the people he has met through his youth organization and his political passion for ‘social justice agendas’. It is there in the African countries. He described his own national identity as British rather than Scottish. He described the Netherlands as the most quintessentially European country. referring to how a visit to Kenya had highlighted to her the detrimental effects on Africa of the trade benefits for Britain of the internal European market. well British policy would then be governed by Europe rather than you know alliances with America. James (TS EI3) was settling into an Edinburgh-based career as a lawyer. to ‘former colonies’. Downloaded from soc. His understanding of the ideals of the European Union seemed to match his ideals for Europe: ‘It’s about human rights and dignity.’ He described feeling particularly European when travelling across Europe or meeting other European nationals. He was planning to leave Edinburgh to pursue a postgraduate course and then to spend a period working for a human-rights-based NGO before a job ‘in politics’. although most of his education was in or near Edinburgh.com at National School of Political on January 21. echoing the views of various Scottish intellectuals (Ichijo. He attributed his passion for Europe to travel.sagepub. Like a number of other respondents. At the same time. You know everybody would get on and maybe do a better job of things rather than serving their own political short term ends. Because of the global nature of his father’s employment. his earlier childhood involved living in both former UK colonies and European countries. Tony (TS EI4) had attended a fee-paying school in Edinburgh and became very involved in a European youth organization at age 17. Like James. making reference to human rights issues and the ‘geographical element’. 2013 . 2004). He used the term ‘communitarianism’ to encapsulate this. What I would say. she critically identified exclusionary aspects of the European Union. he saw the political culture of Scotland fitting better with Europe than Anglo-American politics: ‘Scotland seems to be quite interested in welfare and you know health and educationist policies in government. He describes himself as European and British rather than Scottish. as a ‘true multi-party democracy’.674 Sociology Volume 41 ■ Number 4 ■ August 2007 She was unsure about Turkey’s inclusion in the European Union or Europe. albeit noting that he also had strong ties. He went on to acknowledge that neither the European Union nor Europe had a monopoly of this positive spirit: It is there in Switzerland. It is there beyond. social justice and human rights than the USA.’ James’s vision of Europe did not include Turkey because he believed the Turkish government was not serious about human rights. … Sort of a shared morality amongst Europeans. Less on crime and that sort of thing. combining industry with strong green policies and ‘open and inclusive’. that it’s not been fostered and nurtured and cherished in – in those countries in the way that it has been within the EU. perhaps stronger ties. commenting ‘Europe is so much more about looking after not just your own interests but the interests of your neighbours’. describing the European Union as ‘a massively powerful enabling force for that – that sense of communitarianism’. he believed that Europe was more concerned with welfare. which included: Britain will stop being. The French would stop being belligerent. He talked at some length about his vision of the future of Europe.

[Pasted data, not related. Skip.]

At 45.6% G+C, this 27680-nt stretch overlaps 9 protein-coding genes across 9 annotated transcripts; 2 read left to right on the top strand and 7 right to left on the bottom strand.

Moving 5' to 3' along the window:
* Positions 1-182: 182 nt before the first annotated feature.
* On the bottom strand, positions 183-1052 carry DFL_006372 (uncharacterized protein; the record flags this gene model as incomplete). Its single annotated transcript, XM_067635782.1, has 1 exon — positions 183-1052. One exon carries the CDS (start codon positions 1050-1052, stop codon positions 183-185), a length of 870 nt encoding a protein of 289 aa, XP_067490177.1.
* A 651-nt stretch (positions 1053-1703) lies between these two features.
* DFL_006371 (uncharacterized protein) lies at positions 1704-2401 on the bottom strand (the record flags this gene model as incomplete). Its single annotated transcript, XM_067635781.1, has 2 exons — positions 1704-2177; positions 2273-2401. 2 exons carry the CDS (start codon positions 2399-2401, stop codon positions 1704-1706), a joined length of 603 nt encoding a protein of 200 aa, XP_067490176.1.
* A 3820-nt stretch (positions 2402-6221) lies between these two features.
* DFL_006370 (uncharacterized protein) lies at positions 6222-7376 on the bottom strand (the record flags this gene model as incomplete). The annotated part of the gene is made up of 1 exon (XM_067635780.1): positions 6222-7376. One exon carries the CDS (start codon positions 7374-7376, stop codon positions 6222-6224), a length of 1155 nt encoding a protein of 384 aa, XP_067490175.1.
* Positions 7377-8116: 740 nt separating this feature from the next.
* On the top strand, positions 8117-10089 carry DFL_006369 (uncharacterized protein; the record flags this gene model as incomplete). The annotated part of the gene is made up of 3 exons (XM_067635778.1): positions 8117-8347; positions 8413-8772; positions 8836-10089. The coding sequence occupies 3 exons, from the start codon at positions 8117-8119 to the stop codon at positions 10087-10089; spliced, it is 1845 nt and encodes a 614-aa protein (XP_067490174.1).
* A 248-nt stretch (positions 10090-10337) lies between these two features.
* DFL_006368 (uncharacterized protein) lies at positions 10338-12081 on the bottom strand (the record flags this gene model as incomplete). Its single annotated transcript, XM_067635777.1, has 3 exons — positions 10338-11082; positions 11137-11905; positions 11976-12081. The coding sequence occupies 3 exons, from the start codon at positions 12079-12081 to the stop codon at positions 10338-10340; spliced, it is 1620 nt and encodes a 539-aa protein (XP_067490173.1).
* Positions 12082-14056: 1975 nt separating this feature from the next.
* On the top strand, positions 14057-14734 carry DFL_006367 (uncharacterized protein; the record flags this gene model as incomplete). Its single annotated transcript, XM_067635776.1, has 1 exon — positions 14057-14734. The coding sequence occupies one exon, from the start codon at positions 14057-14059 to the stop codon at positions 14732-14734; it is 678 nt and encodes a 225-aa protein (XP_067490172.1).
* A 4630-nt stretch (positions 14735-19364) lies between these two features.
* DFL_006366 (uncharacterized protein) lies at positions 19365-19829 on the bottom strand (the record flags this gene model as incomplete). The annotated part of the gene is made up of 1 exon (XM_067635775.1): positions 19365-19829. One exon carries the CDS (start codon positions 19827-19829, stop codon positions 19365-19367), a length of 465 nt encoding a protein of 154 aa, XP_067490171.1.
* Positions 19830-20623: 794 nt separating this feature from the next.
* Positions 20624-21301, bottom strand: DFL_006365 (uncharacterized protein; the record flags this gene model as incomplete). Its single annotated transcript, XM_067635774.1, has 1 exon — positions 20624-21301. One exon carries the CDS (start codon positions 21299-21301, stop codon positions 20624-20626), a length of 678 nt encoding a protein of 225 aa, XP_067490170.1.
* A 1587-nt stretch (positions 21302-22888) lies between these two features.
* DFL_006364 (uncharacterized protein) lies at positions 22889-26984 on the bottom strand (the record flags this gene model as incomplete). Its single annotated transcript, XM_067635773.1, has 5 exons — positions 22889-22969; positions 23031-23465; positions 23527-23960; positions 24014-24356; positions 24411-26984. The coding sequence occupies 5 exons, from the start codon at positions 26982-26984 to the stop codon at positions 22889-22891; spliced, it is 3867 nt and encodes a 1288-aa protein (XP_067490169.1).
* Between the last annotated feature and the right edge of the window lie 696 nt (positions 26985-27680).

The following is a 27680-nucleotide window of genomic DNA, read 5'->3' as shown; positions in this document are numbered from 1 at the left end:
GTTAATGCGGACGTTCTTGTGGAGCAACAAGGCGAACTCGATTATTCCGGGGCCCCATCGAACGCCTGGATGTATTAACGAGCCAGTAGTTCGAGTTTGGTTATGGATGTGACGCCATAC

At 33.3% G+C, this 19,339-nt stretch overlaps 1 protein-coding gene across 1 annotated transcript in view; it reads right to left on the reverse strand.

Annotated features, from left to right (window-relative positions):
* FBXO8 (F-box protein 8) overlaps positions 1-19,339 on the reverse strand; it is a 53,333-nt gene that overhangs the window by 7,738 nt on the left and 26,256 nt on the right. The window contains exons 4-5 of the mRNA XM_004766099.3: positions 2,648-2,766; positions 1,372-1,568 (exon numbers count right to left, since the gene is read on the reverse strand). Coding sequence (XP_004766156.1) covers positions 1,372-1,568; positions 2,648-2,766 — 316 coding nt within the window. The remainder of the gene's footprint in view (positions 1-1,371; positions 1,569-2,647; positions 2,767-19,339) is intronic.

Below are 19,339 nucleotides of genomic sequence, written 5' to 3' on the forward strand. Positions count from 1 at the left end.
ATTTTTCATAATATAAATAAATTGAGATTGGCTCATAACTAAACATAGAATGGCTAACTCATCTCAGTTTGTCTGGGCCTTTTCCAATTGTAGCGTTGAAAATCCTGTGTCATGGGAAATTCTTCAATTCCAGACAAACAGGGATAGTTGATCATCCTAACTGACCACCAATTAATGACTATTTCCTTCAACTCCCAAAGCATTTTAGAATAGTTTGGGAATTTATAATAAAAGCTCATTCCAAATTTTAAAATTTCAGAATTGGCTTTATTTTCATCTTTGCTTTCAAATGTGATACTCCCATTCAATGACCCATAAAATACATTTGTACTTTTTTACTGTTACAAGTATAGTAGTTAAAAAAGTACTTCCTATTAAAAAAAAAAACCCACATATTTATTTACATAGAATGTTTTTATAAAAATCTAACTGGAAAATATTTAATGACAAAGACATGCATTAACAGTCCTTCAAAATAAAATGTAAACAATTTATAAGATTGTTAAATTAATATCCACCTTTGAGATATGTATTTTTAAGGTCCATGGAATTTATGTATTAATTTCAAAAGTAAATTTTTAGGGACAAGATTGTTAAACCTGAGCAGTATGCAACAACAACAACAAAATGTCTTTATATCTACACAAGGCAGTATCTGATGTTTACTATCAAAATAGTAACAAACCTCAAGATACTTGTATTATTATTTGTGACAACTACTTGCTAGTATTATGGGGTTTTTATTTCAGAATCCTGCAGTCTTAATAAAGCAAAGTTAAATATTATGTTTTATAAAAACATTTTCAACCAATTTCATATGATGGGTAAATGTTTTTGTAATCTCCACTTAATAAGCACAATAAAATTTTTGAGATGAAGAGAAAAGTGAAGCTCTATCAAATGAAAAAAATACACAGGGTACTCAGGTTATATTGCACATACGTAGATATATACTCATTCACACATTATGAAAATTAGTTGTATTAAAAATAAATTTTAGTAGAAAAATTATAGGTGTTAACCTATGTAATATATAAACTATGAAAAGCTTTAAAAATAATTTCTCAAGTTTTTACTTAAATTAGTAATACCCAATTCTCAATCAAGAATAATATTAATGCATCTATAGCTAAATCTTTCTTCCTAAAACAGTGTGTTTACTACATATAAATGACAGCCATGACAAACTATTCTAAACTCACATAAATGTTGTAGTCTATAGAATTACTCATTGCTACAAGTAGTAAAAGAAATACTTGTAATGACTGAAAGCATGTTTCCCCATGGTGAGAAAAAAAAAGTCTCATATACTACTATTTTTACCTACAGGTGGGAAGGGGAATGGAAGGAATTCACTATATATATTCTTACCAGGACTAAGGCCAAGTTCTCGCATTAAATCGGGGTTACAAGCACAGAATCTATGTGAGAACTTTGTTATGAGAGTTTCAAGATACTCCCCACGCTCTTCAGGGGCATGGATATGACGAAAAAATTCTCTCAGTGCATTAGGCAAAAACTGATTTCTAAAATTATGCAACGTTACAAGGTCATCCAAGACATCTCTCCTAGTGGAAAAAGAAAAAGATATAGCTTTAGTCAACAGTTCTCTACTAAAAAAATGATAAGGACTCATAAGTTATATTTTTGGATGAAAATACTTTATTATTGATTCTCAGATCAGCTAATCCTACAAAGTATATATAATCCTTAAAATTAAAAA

Tony. In 1945. was advocating just such an indefinite expansion of Europe towards global citizenship. all three declared similar desired values albeit with different claims about their relationship to Europe and European institutions. Each of the respondents combines what Bruter (2004) would call ‘cultural’ and ‘civic’ elements in their European identity. Her description of the unifying cause of Europe stressed common challenges grounded in a geographical and ideological proximity that she would not stretch beyond the conventional boundaries of Europe. but he claimed the desired morality was coterminous with the conventional geography of Europe. similarities in values emerged from grappling with local European problems. James did not emphasize Scotland over Britain in his identity. linked this to shared values in being European and British. Why can’t the EU’s next mission be to help bring – bring the Western and Islamic worlds together? And where better to try and begin that process [than] with Turkey’? These three respondents illustrate the range and complexity of passionate Europeans’ views. Downloaded from soc. underpinned by a community or civil society. Nevertheless. James did not provide analysis of why values were coterminous with Europe. on the other hand. All tended to mix or conflate ‘cultural’ and ‘civic’ elements at some point in their talk about identity. He also offered a detailed critique of the (since failed) European constitution as too constraining and government led. there are differences in their understandings of Europe and its future. Tony. Indeed. despite his emphasis on civic identity. the basis of which was unspecified. national and European identities that are nested like Russian dolls. values were nurtured by informal civil action and formal institutions. 2013 . The stress he placed on morality in defining Europe made the indefinite expansion of Europe theoretically possible.com at National School of Political on January 21. engagement with a democratic multinational state.European identities Grundy & Jamieson 675 Unlike other respondents he talked at length about the specific mechanisms of the EU and the specific benefits of European citizenship. Much simplification is required to describe any of them as having local. For Lucy. For example. Tony rejected a Scottish identity because he did not accept the possibility of such an identity untainted by exclusionary nationalism. Lucy emphasized the cultural and civic uniqueness and specificity of Scotland as a place and society. For Tony. His vision of Europe’s future included the European Union expanding to embrace Turkey: I absolutely passionately believe that Turkey is part of Europe. as well as its similarities with its neighbours. If orientations to citizenship can be usefully classified as communitarian versus liberal individualistic. He was a ‘constitutional patriot’ but claimed that the constitution had to grow organically. His national identity was explicitly based on citizenship. 2004) may be too static. which resonate with differences in their presentations of their national identity. Even the more fluid imagery of ingredients folded into each (Risse. they all tend toward the former.sagepub. they are positive about the shared values and institutions they identify as European. Europe brought Germany in and France together.